Wednesday, March 26, 2003

WAR Diary; End of Week One: no plan survives its first brush with reality! The situation from the outside looking in, look, while certainly not hopeless, or even disastrous, let’s just say troubling. We (the United States), have seemingly put too many eggs in one basket. We relied erroneously on the bulk of the Iraqi forces giving up without a fight—well almost without a fight—as they did in the last Persian Gulf War, now called Persian Gulf I. But then, unlike now, we pounded, assaulted, battered, and mauled the Iraqi Army with bombs and missiles to such a degree, that by the time the land war started in earnest, they had had enough, and gave up in large numbers. Now these Iraqi troops in contrast, are putting up a fierce illegal fight, giving the Army and especially, the Marines, no rest, harassing supply lines and whittling away at the nerves and (confidence?) of our troops.

Then too, we relied on Turkey allowing us to open a second front with the 4th Infantry Division (the 4th ID) to the North. And when that didn’t happen, instead of bringing the 4th ID’s heavy tanks, Bradley Fighting Vehicles, and armored personnel carriers, south out of the Mediterranean Sea and into the Persian Gulf, we let them linger close to the Turkish coast for almost a month wasting precious time. Now the ships have sailed, but they will not be able to off-load until at least the end of next week! Adding in time to prepare the vehicles for battle and we’re looking at the middle of April before the 4th ID can contribute to the push towards Baghdad.

Further, the lack of sufficient Human Intelligence (HUMIT), on ground in Iraq in the months leading up to this war has proven fatal, because we were caught unawares vis-à-vis the Iraqi irregulars, and militia or so called Saddam Fedayeen. Accurate and timely HUMIT might have shed considerable light on the numbers and concentrations of these civilian guised thugs and marauders.

Lastly, the strategy of playing leap-frog over heavily populated cities based on the forgoing has proved fool hearty, and is contrary to the stratagems of past wars of this magnitude. And while I can certainly understand the desire by U.S. war planners to want to shun the sort of fighting that would be necessary to secure these cities, not doing so has proved problematical to the long supply lines needed to prosecute this war. That, together with the constant and ongoing threat of the irregulars (paramilitary) and Saddam Fedayeen has slowed the progress of this war considerably.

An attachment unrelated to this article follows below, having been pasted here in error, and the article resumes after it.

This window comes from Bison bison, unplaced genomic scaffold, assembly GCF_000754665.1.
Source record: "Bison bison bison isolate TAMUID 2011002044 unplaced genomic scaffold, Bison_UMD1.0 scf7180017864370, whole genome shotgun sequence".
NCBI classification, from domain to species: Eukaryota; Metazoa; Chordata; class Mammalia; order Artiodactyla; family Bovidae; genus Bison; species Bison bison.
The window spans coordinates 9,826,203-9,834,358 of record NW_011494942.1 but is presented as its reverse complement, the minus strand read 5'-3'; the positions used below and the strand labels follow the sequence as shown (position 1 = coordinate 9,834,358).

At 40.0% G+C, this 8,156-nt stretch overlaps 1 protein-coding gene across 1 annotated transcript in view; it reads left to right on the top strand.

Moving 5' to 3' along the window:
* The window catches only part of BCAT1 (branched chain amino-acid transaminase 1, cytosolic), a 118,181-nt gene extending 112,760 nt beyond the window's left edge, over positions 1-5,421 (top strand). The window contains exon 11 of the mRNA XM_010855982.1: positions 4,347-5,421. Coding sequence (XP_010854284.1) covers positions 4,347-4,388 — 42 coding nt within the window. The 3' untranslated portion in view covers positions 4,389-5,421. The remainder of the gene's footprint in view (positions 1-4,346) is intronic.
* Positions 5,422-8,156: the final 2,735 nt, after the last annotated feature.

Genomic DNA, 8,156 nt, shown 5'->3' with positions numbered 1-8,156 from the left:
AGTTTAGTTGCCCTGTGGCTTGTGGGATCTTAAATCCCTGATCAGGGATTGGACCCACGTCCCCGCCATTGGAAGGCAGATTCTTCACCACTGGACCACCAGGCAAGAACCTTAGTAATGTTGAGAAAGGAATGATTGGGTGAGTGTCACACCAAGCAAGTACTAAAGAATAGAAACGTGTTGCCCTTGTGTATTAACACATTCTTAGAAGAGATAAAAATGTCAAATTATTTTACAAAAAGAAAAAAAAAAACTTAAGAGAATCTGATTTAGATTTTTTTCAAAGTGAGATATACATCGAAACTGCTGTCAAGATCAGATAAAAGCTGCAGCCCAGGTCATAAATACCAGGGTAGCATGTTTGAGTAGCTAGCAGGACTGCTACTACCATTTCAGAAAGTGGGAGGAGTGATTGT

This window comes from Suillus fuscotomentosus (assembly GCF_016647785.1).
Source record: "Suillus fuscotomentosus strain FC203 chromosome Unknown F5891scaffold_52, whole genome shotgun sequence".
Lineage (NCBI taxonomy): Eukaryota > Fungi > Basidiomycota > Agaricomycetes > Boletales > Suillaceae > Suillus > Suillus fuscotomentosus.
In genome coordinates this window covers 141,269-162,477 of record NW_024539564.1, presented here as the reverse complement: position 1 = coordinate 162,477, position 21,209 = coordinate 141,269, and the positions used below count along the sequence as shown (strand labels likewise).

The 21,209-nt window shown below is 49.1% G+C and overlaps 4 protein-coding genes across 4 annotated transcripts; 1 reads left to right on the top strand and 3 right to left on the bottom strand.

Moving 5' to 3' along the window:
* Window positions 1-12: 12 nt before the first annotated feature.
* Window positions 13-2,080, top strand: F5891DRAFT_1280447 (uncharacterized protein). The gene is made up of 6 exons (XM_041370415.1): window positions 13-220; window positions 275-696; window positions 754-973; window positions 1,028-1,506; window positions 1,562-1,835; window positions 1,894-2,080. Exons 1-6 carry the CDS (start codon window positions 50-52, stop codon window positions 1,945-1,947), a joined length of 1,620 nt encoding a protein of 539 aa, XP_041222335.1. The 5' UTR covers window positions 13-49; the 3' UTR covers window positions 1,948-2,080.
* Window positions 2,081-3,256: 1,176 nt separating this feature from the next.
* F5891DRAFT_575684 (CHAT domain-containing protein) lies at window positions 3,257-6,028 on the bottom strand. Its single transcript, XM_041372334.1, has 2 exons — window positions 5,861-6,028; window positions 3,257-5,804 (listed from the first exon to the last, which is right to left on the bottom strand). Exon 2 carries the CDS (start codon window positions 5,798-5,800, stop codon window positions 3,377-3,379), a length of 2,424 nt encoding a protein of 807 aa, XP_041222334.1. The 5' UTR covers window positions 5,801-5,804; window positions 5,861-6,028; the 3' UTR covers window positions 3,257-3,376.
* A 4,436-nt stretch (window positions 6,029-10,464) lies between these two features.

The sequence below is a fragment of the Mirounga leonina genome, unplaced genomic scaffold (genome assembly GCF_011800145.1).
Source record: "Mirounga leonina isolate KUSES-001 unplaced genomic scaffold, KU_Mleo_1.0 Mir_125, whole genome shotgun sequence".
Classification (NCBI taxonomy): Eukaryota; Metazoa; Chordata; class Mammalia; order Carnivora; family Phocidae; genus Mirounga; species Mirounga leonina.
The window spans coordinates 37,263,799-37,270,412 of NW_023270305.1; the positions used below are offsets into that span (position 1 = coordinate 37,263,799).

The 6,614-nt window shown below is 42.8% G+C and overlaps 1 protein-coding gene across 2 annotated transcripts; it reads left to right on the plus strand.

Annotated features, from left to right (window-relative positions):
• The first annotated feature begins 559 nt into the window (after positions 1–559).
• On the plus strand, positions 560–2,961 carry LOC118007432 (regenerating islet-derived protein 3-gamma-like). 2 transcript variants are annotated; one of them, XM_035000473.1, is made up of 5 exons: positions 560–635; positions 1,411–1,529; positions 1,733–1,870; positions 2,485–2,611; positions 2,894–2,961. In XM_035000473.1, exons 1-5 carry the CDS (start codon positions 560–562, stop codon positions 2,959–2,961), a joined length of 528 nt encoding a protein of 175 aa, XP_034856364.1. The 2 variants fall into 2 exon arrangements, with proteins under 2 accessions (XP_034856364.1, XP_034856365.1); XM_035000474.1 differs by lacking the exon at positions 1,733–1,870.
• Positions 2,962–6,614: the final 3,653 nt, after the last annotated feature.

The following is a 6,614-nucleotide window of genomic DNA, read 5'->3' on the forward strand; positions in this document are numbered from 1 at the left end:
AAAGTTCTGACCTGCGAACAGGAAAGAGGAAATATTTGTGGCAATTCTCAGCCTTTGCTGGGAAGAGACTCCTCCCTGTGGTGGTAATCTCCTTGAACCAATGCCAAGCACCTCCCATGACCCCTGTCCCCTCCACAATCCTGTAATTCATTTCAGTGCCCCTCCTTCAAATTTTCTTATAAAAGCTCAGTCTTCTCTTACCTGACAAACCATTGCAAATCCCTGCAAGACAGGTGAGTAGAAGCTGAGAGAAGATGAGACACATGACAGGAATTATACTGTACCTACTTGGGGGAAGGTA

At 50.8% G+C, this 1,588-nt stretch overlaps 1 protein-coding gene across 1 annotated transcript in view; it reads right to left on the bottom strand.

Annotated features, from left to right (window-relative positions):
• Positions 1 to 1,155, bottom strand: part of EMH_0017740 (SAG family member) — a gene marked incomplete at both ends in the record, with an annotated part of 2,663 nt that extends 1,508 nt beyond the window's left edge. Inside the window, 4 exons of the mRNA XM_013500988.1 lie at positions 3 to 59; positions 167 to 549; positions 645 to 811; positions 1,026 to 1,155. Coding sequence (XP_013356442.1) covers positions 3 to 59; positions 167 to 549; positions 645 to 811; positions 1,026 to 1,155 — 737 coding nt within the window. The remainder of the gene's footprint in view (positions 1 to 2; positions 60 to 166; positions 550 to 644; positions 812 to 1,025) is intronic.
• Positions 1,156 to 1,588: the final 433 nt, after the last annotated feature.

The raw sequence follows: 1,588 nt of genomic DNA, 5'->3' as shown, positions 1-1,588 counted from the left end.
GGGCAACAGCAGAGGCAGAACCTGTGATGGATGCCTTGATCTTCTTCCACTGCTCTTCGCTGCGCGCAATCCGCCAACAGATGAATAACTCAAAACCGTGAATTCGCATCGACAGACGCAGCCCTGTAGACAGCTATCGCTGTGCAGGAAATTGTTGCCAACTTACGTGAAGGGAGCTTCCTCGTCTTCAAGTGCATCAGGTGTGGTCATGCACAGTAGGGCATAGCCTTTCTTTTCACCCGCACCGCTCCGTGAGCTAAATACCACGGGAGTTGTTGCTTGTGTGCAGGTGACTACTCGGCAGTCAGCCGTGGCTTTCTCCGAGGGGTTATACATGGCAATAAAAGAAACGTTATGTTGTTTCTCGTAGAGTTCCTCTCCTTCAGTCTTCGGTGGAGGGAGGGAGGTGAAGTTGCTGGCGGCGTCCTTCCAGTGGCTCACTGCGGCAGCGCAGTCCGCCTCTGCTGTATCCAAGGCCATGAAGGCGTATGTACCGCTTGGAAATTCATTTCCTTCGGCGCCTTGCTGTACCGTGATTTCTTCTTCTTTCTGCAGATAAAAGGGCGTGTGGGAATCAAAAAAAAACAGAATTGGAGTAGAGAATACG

All of these miscalculations and missteps have led to the current situation: troops from southern to central Iraq under constant attack from roaming bands of guerrilla fighters hell-bent on throwing out the invading infidels; supply lines under constant assault from along roads impossible to quell without a campaign of scoured earth warfare; a lack of true American military presence in Western and Northern Iraq, and the forward advance of the tip of the spear, the 3rd ID stalled fifty miles southwest of Baghdad. Reinforcements to subdue the opposition in the cities along the supply route, and a second front in the North are needed. Bottom line: Secretary Rumsfeld and Deputy Sec. of Defense Wolfowitz’s rolling start doctrine of ground warfare has serious flaws!

But there is hope; deployment of the 101st and 82nd Airborne divisions give me hope that soon the 3rd ID will soon get the reinforcement it needs. And the recent drop of 1,000 U.S. paratroopers from the U.S. 173rd Airborne Brigade which parachuted into Kurdish-controlled northern Iraq under the cover of darkness, in order to secure an airfield so that elements of the 1st Infantry Division, out of Wurburg, Germany, equipped with Abrams tanks and Bradley fighting vehicles, can be airlifted into Northern Iraq gives me reason to believe that given time we can triumph in a significant way. And let us not forget the 4th ID which already has orders to deploy, albeit from Kuwait, but deploy nonetheless.
Busy day, can’t wait to see what the night has to bring.

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